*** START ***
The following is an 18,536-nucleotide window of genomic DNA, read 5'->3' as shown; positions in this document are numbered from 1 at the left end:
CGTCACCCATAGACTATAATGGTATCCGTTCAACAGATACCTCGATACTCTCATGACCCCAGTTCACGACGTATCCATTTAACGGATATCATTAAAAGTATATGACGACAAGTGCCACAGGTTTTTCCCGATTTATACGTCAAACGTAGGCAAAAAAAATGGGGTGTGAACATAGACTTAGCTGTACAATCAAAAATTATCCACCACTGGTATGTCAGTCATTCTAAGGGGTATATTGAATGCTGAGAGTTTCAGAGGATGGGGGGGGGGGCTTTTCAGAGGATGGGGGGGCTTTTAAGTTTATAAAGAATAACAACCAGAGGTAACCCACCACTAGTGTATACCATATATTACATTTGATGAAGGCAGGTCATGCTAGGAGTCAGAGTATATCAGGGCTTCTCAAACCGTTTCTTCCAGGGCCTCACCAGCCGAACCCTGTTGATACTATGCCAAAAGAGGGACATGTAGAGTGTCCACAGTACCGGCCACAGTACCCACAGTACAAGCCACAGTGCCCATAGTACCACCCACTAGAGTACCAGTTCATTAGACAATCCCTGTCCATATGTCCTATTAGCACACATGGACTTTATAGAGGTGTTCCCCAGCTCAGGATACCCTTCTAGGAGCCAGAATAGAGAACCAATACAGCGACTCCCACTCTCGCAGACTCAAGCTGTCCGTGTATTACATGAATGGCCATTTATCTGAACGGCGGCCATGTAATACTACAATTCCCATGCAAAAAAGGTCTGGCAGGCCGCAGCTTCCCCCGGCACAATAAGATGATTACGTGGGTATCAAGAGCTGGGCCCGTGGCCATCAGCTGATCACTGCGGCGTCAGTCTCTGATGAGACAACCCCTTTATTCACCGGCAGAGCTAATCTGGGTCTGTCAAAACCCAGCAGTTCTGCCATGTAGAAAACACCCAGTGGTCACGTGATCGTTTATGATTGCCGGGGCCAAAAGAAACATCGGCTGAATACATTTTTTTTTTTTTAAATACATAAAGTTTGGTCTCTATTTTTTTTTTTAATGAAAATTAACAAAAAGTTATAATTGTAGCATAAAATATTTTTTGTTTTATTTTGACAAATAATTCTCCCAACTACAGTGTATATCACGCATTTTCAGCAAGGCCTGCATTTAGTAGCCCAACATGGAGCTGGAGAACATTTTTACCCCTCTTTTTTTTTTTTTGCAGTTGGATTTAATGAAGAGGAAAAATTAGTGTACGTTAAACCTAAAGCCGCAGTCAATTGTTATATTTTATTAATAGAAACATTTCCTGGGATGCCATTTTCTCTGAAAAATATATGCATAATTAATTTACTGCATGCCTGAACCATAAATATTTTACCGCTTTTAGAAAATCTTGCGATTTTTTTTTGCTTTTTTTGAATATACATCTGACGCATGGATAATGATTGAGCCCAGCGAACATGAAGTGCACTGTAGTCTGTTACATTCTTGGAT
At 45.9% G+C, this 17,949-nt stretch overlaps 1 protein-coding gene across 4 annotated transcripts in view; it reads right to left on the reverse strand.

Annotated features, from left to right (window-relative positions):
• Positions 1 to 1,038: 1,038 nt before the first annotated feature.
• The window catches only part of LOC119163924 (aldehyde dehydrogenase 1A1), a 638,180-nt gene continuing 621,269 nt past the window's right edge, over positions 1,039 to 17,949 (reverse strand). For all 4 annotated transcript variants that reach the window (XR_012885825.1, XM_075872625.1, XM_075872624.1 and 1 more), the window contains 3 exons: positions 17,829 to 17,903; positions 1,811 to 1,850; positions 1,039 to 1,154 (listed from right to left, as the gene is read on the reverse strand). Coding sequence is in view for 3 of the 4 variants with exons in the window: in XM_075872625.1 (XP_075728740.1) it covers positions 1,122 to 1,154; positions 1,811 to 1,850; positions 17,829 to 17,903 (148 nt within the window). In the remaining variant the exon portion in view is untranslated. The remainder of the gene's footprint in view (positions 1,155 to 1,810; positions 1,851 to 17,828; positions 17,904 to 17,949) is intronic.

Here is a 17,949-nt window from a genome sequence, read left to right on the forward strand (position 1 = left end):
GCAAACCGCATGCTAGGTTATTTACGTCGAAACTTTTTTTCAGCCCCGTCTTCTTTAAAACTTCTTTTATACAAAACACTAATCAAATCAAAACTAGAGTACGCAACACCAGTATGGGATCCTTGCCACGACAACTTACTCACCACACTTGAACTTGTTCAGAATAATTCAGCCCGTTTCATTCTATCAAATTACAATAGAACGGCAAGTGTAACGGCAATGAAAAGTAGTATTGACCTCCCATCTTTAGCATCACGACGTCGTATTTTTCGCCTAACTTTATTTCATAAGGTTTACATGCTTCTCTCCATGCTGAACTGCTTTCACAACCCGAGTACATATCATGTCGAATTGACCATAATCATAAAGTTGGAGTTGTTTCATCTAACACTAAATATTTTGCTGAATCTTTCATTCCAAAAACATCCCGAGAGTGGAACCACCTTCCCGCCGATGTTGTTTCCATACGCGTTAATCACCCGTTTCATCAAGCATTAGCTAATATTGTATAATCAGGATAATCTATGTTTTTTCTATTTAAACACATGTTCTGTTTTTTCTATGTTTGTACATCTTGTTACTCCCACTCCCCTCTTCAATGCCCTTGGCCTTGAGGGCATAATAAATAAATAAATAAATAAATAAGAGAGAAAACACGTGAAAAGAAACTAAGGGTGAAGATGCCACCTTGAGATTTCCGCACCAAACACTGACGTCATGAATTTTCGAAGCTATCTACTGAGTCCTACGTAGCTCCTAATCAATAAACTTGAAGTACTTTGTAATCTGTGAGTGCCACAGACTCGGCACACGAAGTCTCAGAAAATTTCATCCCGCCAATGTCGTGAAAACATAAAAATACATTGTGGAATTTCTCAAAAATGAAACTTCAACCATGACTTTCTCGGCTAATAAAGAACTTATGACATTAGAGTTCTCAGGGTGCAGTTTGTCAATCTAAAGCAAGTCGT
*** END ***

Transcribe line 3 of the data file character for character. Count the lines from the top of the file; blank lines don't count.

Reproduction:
At 45.9% G+C, this 17,949-nt stretch overlaps 1 protein-coding gene across 4 annotated transcripts in view; it reads right to left on the reverse strand.